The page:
The Films of Jay Rosenblatt

Written by Ed Halter on . Posted in Arts & Film, Posts.



Jay Rosenblatt

It
may seem contradictory to propose that a director could be at once formally
experimental and generally accessible, but there have been many instances in
the history of avant-garde filmmaking. Many of the more well-known have worked
with reassembled found footage. The proto-trippy antics of Bruce Conner, the
paranoid Unabombastics of Craig Baldwin and the turntablistic scramblings of
Martin Arnold are just three of the more prominent examples of work that plays
well to a wide variety of audiences–who’ve been already softened,
perhaps, by the mass-media ubiquity of archival footage in commercial use.


In the featured films, created
from 1990 to 2000, Rosenblatt refashions materials evoking a boomer childhood:
Hollywood moments, newsreels, home movies, educational and industrial films
from the 50s and 60s, and some newly staged scenarios. In a number of these
works, he lays a deadpan male narration over the images, discussing topics ranging
from the filmmaker’s boyhood to the sex lives of 20th-century dictators.
In the narrated films, the images frequently take an illustrative backseat to
the voiceover.


Originally a practicing
mental health therapist in San Francisco, Rosenblatt steeps his films deeply
in a fuzzy Bay Area liberal humanism that some may find comforting, but will
strike others as cloying, verging on smug. If Clinton-era "I feel your
pain" sensitivity could be articulated as an ideology, Rosenblatt might
be its Dziga Vertov. Middlebrow newcomers could find his films interesting–perhaps
even profound–while hardcore avant-junkies will more likely be bored by
his sometimes facile messages, occasionally cliched motifs, unmusical editing
and psychiatric melodrama.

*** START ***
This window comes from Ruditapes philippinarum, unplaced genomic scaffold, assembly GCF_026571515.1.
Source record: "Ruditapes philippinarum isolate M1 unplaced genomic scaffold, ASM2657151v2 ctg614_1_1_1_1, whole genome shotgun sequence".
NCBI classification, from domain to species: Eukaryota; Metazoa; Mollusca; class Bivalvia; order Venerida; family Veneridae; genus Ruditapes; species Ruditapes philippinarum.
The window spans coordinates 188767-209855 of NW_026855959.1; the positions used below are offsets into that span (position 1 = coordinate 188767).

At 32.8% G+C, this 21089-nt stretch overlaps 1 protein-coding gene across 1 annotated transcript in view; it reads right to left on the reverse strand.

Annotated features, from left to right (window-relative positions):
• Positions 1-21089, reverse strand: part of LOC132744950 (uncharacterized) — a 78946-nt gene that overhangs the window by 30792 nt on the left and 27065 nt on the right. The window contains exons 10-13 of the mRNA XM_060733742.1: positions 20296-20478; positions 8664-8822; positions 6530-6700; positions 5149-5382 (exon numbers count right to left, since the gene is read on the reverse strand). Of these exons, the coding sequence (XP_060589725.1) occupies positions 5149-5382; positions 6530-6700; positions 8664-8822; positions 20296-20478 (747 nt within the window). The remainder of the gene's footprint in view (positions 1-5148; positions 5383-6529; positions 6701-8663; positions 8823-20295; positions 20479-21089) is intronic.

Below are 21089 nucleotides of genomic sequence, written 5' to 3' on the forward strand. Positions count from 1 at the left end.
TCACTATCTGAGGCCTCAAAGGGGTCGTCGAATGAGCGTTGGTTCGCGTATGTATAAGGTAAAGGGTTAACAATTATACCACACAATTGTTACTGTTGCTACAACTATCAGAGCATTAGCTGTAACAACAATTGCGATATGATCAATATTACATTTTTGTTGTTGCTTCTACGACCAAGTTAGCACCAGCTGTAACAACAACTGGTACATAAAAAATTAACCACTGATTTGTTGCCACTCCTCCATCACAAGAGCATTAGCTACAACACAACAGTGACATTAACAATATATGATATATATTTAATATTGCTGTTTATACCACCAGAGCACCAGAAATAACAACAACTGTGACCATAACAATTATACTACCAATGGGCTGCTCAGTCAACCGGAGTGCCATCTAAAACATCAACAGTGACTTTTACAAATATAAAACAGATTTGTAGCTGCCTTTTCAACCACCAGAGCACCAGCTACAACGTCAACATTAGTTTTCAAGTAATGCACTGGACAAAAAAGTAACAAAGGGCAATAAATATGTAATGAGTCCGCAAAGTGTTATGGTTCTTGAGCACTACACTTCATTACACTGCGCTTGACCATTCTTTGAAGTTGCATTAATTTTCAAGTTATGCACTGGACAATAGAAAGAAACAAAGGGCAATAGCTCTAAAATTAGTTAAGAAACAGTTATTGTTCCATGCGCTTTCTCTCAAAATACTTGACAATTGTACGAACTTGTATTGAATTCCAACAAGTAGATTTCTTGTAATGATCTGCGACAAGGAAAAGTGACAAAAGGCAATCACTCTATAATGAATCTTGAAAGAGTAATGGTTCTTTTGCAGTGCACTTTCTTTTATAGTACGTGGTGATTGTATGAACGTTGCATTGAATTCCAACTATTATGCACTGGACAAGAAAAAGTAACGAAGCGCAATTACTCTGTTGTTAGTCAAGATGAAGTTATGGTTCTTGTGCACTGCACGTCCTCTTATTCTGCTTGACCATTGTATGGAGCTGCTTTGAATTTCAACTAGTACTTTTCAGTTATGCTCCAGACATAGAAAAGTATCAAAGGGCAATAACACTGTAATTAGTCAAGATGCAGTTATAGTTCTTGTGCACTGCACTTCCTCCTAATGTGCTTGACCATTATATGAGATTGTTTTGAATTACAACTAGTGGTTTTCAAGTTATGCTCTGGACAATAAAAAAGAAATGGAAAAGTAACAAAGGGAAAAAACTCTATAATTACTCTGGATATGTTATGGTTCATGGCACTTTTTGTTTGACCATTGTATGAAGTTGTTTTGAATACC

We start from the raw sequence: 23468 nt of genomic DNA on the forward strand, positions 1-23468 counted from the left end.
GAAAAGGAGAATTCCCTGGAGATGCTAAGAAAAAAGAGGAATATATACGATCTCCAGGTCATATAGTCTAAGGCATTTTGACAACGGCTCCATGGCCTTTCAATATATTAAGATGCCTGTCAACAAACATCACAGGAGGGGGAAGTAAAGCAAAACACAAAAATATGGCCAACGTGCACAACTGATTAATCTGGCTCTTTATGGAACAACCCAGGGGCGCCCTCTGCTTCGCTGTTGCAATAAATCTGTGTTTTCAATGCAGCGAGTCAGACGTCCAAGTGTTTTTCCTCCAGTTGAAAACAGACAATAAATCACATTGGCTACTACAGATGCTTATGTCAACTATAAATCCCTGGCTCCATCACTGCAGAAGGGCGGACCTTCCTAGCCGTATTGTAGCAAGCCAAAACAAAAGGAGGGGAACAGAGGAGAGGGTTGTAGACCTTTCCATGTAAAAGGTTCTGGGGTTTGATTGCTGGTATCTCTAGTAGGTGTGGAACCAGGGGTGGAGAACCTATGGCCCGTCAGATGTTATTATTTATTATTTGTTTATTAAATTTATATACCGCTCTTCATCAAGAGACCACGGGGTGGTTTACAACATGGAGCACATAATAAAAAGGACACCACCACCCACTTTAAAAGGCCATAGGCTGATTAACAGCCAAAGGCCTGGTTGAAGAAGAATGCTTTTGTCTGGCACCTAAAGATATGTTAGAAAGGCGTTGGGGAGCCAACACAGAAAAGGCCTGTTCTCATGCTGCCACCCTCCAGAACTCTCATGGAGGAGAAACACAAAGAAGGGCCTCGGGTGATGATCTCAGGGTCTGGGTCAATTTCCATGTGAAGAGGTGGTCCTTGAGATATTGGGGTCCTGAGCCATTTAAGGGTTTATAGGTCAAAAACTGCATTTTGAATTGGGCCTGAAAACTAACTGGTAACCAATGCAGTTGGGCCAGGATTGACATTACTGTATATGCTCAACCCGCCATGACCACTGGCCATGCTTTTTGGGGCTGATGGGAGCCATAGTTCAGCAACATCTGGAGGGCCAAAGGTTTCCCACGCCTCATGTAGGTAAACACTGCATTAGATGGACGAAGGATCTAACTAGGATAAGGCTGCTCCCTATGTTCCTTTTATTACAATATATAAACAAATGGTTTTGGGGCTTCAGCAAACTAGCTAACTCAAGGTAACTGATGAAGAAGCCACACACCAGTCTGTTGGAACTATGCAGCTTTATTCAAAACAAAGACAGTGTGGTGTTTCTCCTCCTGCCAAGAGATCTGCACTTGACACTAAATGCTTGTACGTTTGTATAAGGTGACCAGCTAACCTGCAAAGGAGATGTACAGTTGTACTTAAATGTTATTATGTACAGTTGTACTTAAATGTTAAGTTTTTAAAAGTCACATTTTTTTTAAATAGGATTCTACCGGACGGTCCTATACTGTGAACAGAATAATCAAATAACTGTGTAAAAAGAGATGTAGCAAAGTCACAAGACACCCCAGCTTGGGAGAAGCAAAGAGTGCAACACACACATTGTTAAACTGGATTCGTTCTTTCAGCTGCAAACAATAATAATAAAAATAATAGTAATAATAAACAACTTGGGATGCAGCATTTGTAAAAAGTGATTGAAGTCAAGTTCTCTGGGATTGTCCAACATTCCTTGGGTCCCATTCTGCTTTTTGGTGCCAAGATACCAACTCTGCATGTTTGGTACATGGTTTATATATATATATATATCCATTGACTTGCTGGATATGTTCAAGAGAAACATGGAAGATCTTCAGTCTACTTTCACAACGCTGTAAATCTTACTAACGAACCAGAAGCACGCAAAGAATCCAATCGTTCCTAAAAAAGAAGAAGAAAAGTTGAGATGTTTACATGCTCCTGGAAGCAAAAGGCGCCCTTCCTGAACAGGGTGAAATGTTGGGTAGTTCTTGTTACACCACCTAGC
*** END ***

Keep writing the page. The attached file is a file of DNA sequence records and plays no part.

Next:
The earliest film in the
series, 1990’s Short of Breath employs hospital training footage
found in a dumpster outside a facility where Rosenblatt was employed. He reworked
the timeworn images into a kind of medical theater of the absurd. There are
a couple of marvelously transportive moments here, particularly in his use of
a film for the training of therapists. Questions and answers between actors
portraying a deadpan psychiatrist and his histrionic female patient are reedited
into a dadaistic fugue. In one instance, Rosenblatt skillfully stretches out
the image and sound of the woman crying into a beautifully disturbing series
of gasps, wheezes and shudders. But for the remainder of the film, the choice
of saccharine string music and overly precise sound design deflates the film’s
impact, a fussy professional polish dampening the footage’s explosively
raw potential.


The two narrated collages,
The Smell of Burning Ants and King of the Jews, tread into quasi-autobiographical
territory, relating angst-ridden tales of male childhood. Ants is like
an earnest Triumph of the Will for the postfeminist men’s movement,
piously dedicated "for my brothers." Taking on the process by which
boys become men in an atmosphere of violence, emotional distance, homophobia
and competition, the film weaves together somewhat enigmatic images of boys
from educational films and home movies with images of the destruction of ants
and scorpions. Portentous episodes from a typical boyhood are retold through
a third-person narrator whose youthful newscaster timbre moves forward with
subdued, self-righteous outrage, reminiscent of the offhand distance of spoken-word
poetry.


King of the Jews
tells the story of Rosenblatt’s boyhood fear and fascination with the figure